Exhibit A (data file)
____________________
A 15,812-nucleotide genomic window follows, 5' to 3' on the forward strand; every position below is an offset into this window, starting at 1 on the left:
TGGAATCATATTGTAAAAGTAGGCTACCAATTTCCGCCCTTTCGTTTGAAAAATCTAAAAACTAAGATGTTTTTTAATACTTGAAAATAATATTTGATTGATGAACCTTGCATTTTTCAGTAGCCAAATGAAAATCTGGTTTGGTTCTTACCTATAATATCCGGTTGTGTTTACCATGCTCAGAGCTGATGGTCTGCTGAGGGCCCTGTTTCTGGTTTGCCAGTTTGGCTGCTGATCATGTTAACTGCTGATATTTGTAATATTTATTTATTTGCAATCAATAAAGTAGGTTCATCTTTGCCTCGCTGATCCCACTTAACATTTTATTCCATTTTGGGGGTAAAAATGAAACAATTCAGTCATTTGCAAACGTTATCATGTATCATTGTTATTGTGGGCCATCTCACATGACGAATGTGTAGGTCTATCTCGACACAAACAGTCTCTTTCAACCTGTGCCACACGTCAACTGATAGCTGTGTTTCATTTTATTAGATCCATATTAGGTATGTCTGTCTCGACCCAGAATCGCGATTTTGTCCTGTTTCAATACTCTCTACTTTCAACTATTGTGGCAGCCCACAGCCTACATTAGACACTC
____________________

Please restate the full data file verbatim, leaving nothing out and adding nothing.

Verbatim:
A 15,812-nucleotide genomic window follows, 5' to 3' on the forward strand; every position below is an offset into this window, starting at 1 on the left:
TGGAATCATATTGTAAAAGTAGGCTACCAATTTCCGCCCTTTCGTTTGAAAAATCTAAAAACTAAGATGTTTTTTAATACTTGAAAATAATATTTGATTGATGAACCTTGCATTTTTCAGTAGCCAAATGAAAATCTGGTTTGGTTCTTACCTATAATATCCGGTTGTGTTTACCATGCTCAGAGCTGATGGTCTGCTGAGGGCCCTGTTTCTGGTTTGCCAGTTTGGCTGCTGATCATGTTAACTGCTGATATTTGTAATATTTATTTATTTGCAATCAATAAAGTAGGTTCATCTTTGCCTCGCTGATCCCACTTAACATTTTATTCCATTTTGGGGGTAAAAATGAAACAATTCAGTCATTTGCAAACGTTATCATGTATCATTGTTATTGTGGGCCATCTCACATGACGAATGTGTAGGTCTATCTCGACACAAACAGTCTCTTTCAACCTGTGCCACACGTCAACTGATAGCTGTGTTTCATTTTATTAGATCCATATTAGGTATGTCTGTCTCGACCCAGAATCGCGATTTTGTCCTGTTTCAATACTCTCTACTTTCAACTATTGTGGCAGCCCACAGCCTACATTAGACACTC